531 F2d 739 United States v. Castro

531 F.2d 739

UNITED STATES of America, Plaintiff-Appellee,
Gregorio Torregrosa CASTRO and Luis Alberto Rosero-Rosero,

No. 75--3717 Summary Calendar.*

United States Court of Appeals,
Fifth Circuit.

May 13, 1976.

Marvin O. Teague, Houston, Tex., for defendants-appellants.

Edward B. McDonough, Jr., U.S. Atty., Mary L. Sinderson, George A. Kelt, Jr., James R. Gough, Jr., Asst. U.S. Attys., Houston, Tex., for plaintiff-appellee.

Appeals from the United States District Court for the Southern District of Texas.

Before AINSWORTH, CLARK and RONEY, Circuit Judges.

AINSWORTH, Circuit Judge:

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Appellants, Gregorio Torregrosa Castro1 and Luis Alberto Rosero-Rosero, were convicted after a nonjury trial of separate counts of importing and possessing with intent to distribute approximately 1,153 grams of cocaine, in violation of 18 U.S.C. § 2 (aiders and abettors liable as principals) in conjunction with 21 U.S.C. §§ 952(a) and 960(a)(1) (importation) and 21 U.S.C. § 841(a)(1) (possession with intent to distribute). Each appellant was sentenced to five years' imprisonment, to be followed by a special parole term of three years on each count. The sentences were to run consecutively. In each case, the execution of the sentence on the importation count was suspended, subject to a five-year probation without supervision and a special probation condition that neither defendant enter the United States legally or illegally once they were deported by the Immigration and Naturalization Service. Both appellants challenge their importation convictions, but only Rosero-Rosero contests his conviction under the possession with intent to distribute count.


The only issue on appeal is the sufficiency of the evidence to support the convictions. Viewing the evidence in the light most favorable to the Government, in accordance with Glasser v. United States, 315 U.S. 60, 62 S.Ct. 457, 86 L.Ed. 680 (1941), we conclude that it was sufficient, since 'a fairminded and reasonable trier of fact (could have accepted) the evidence as probative of defendant's guilt beyond a reasonable doubt.' In re Joyce, 5 Cir., 1975, 506 F.2d 373, 376; see Gordon v. United States, 5 Cir., 1971, 438 F.2d 858, 868 n. 30.


The appellants were apprehended on May 2, 1975 in the vicinity of the Colombian vessel Rio Soldana, which had recently arrived in Houston, Texas. Two United States Customs agents had received information from the National Crime Information Center indicating that four of the persons whose names were on the vessel's crew list had previously been suspected of dealing in narcotics. Acting on this information, the agents proceeded to Wharf 4, where the Rio Soldana was docked. At approximately 4:30 p.m., they passed through the gate providing access to the wharf, and proceeded toward the ship, which was the only vessel on the wharf at the time. When the agents observed the two appellants coming toward them from the direction of the ship, they approached them to determine whether their names matched those on the list of prior suspects. Both appellants began to flee, but stopped when they were commanded to halt at gun point. As Torregrosa fled, one of the agents observed him throw a dark package to the ground, and a second similarly wrapped package was subsequently found in retracing the path of his flight. Tests determined that the packages contained cocaine, and the quantity involved had an estimated street value of approximately $250,000.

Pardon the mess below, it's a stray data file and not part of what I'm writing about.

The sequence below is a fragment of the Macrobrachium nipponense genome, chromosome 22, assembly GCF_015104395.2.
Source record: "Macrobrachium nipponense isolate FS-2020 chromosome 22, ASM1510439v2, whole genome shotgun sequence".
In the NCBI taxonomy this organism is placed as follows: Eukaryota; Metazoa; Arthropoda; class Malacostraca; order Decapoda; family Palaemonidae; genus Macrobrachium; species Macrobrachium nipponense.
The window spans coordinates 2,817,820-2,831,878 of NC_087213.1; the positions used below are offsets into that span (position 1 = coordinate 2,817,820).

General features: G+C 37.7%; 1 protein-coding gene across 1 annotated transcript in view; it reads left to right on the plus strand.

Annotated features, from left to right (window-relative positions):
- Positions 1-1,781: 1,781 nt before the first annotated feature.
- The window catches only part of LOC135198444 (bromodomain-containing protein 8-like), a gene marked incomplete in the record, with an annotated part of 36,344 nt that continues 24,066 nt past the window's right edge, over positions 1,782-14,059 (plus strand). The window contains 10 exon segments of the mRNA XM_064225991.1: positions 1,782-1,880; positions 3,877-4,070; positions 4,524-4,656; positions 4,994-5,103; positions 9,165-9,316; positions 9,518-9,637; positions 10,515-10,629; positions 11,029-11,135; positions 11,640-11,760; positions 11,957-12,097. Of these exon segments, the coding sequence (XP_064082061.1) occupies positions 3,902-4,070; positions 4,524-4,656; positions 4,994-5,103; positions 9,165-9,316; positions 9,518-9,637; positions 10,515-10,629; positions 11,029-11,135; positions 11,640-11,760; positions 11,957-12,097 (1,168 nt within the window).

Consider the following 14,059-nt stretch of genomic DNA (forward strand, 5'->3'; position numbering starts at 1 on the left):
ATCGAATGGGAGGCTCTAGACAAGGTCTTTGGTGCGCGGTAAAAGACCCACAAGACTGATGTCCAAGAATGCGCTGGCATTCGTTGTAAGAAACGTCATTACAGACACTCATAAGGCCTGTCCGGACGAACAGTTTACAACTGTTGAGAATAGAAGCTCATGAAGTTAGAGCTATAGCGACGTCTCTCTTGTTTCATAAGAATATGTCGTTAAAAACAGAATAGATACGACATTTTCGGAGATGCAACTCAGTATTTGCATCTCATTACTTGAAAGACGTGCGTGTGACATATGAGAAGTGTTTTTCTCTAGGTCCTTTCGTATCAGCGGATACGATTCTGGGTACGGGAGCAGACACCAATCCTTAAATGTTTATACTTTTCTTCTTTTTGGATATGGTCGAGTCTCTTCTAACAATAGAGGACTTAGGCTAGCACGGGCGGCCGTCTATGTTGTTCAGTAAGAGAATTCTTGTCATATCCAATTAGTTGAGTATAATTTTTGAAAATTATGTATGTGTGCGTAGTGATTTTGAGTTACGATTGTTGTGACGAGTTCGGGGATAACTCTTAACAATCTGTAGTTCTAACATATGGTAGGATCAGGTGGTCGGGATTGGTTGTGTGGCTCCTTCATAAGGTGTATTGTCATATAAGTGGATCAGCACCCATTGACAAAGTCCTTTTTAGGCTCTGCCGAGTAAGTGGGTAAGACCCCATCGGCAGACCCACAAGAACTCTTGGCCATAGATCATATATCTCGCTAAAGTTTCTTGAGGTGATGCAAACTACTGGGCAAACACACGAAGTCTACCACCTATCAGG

Rosero-Rosero was a member of the Rio Soldana's crew,2 and Torregrosa had lived in the Houston area for approximately five years. At the time of their arrest, the appellants disclaimed prior acquaintance, alleging that their meeting on the dock was entirely fortuitous. However, a search of Rosero-Rosero at a Customs office disclosed a telephone and address book in his shirt pocket and a piece of paper in his wallet, both containing the name and address of Torregrosa. The telephone records of Torregrosa indicated numerous long-distance calls, many of which were placed to Rosero-Rosero's home town in Colombia. There was also evidence to the effect that appellants had been seen together prior to the arrest when Rosero-Rosero purchased a battery and some brake fluid. In his findings of fact, the trial judge went into considerable detail explaining why the demeanor of the appellants at trial reinforced his conclusion that they were both involved as principals in a carefully planned importation scheme and were both guilty of possession with intent to distribute. Under the circumstances, we conclude that the trial judge was warranted in disbelieving the appellants' version of the events surrounding their arrest, and that there was sufficient evidence to support their convictions.




Rule 18, 5 Cir.; see Isbell Enterprises, Inc. v. Citizens Casualty Company of New York, et al., 5 Cir., 1970, 431 F.2d 409, Part I


Appellant Gregorio Torregrosa Castro is also referred to in the record on appeal as Gregorio Castro Torregrosa. Following the appellants' practice in their brief, we refer to him using the name Torregrosa

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He was not, as it turned out, one of the four suspect crew members for whom the agents were checking